Reagan biographer Lou Cannon reflects on politics and journalism


One of the giants of political journalism decided to hang up at 88. But anyone who knows Lou Cannon doesn’t think for a moment that retirement means more time on the beach or crawling on all fours with one of his seven great-grandchildren.

Cannon has reached Chapter 23 of his memoir, he said, and plans to write several more before a self-imposed deadline in a few months. Hence his departure from professional news after more than 60 years of daily grind.

The book – one of the many shelves produced by Cannon – quite promises reading.

After his election in 1966, he began covering California Governor Ronald Reagan for the San Jose Mercury News, then chronicled Reagan’s two White House terms for the Washington Post, establishing himself as the largest authority of the 40th President. Even after five books from Reagan, Cannon – a man of unquenchable curiosity and inordinate humility – said that there was still much for others to explore.

“I don’t think I made the last word,” he said. “There is always more to learn and to discover about people. “

Cannon and his wife, Mary, have lived in Summerland for over 30 years, after Cannon discovered her quiet charms in covering Reagan during his frequent stays at the Western White House outside of Santa Barbara. He left the Post in 2000, after 26 years on the national staff, including several as the newspaper’s West Coast bureau chief.

(Cannon’s 1997 book, “Official Negligence: How Rodney King and the Riots Changed Los Angeles and the LAPD,” ​​was hailed as a definitive work on modern Los Angeles.)

Since 2005, Cannon has written a weekly column on state government for the Sacramento-based State Net Capitol Journal, an online newsletter.

A few days after dropping off his last dispatch, Cannon went to lunch at a local institution, the Summerland Beach Cafe. The restaurant, housed in an 1893 Victorian building, marks the arrival and departure of this small seaside town as drivers speed through Highway 101.

Cannon wore a black newsboy cap, a green mask, and a salmon-colored cable-knit sweater. Freeway traffic maintained a steady pace, punctuated by the intermittent sound of a hesitant car alarm.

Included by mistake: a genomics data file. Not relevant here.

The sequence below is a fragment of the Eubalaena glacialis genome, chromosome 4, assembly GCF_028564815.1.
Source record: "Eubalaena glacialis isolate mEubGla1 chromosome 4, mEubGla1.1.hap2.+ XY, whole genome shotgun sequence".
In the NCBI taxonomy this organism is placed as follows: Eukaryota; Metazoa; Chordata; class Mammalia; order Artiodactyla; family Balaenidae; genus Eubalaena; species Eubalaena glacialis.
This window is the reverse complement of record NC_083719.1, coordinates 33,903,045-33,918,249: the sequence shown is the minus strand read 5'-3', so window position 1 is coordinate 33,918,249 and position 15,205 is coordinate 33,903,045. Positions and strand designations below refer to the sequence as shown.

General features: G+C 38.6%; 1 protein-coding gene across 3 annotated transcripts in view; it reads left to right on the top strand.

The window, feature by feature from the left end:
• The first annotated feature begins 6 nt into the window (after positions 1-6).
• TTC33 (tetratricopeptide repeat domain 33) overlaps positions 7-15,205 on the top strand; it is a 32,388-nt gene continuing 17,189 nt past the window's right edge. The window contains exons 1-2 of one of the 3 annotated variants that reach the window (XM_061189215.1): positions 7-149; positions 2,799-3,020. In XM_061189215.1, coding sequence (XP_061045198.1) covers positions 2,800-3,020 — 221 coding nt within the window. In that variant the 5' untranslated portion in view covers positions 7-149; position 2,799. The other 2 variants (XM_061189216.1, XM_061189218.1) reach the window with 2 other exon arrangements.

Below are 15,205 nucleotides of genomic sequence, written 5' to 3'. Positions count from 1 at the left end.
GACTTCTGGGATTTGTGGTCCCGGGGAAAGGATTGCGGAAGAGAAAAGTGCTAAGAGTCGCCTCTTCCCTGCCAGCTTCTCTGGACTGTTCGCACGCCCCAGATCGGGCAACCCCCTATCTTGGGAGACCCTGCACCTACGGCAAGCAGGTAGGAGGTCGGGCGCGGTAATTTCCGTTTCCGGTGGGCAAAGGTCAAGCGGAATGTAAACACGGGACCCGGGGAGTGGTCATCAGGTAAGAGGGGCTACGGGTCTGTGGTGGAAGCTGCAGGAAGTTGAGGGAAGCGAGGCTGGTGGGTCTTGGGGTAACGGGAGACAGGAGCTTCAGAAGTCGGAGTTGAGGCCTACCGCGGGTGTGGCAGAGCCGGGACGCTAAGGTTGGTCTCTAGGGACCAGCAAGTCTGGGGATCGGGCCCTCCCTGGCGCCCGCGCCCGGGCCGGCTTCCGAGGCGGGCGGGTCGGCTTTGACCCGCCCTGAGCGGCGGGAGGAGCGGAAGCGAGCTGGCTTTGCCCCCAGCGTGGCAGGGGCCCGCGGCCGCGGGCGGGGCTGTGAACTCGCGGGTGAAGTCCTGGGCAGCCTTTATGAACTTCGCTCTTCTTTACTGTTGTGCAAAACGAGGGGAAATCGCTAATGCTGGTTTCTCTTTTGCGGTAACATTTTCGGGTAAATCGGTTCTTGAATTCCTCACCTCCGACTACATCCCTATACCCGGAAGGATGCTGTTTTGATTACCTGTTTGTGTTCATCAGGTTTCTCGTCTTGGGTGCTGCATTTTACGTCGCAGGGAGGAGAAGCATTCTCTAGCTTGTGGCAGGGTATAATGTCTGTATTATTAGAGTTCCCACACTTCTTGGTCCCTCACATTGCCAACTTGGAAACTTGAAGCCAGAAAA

Cannon has said he doesn’t wish to be one of those “old farts” who complain about how much better things used to be, although he admitted that politics have changed a lot over the past few decades, and not for the good.

Reagan and other practitioners viewed politics as a profession, he said, with certain protocols. There was vehement disagreement, even among members of the same party, but the ideology and the whole thing of “owning” the opposition, through taunts or wacky stunts, was less important than getting things done.

“Politics was a shared experience for all of these people,” Cannon said. “With a few exceptions, they’ve all had transactions across the aisle. Many had friends who were the other party. Many of them had … [home-state] interests ”that transcends partisanship.

“I have a chapter in my memories where [Republican Sen. Bob] Dole and [Democratic Sen. George] McGovern worked together on food stamps.

“It wasn’t ‘Rebecca from Sunnybrook Farm’” – all virtue and light – but there was “an inherent respect because the other person was working at the same company as you,” Cannon said.

Much has changed in politics and journalism, but Lou Cannon says the fundamentals remain the same.

(Mark Z. Barabak / Los Angeles Times)

A waitress brought a side of pickles and the car alarm went off.

Cannon has seen a lot of change in the news industry, also to the detriment of our fragile republic.

The implosion and collapse of hundreds of newspapers. The loss of tens of thousands of jobs in journalism. The rise of partisan information networks which serve as signal amplifiers, and sometimes as propaganda weapons, for major parties and their most vehement personalities.

But the core values ​​of political reporting, Cannon said, endure.

“You want reporters who are skeptical,” he said between bites of a turkey burger. “You want journalists who have the right mind. You want a reporter who is tough, but fair, and who doesn’t get easily taken in by advertising and promotion.

Despite the devastation suffered by the information industry, he remains optimistic.

“Everyone says it’s a dying industry, but there is going to be a need for journalism in every conceivable scenario of our democracy,” said Cannon, who would welcome any of his 14 grandchildren or grandchildren. – grandchildren following in his footsteps.

“You’ll do fine if you do the basics.” Get the facts right … care about what you do, care about the people you cover. These essential elements are, for me, unchanged.

Recently, friends and admirers gathered on a Zoom call from coast to coast, one of those assemblages is your life, marking Cannon’s retirement – although what “retirement” is. to actually mean then that it exceeds 88½ was a common joke.

There were reporters supervised by Cannon; an old hand from Reagan’s Sacramento days; neighbors of Santa Barbara; Cannon’s son, Carl, editor-in-chief of RealClearPolitics; and several powerful oaks of political reporting, including The Post’s Dan Balz, former San Francisco Chronicle editor Jerry Roberts and LA Times Sacramento columnist George Skelton.

“In the Political Writers Hall of Fame, you are Henry Aaron,” said Al Hunt, a longtime member of Beltway journalism.

After over an hour and his humble thanks, Cannon seemed ready to wrap up. There was still to write.

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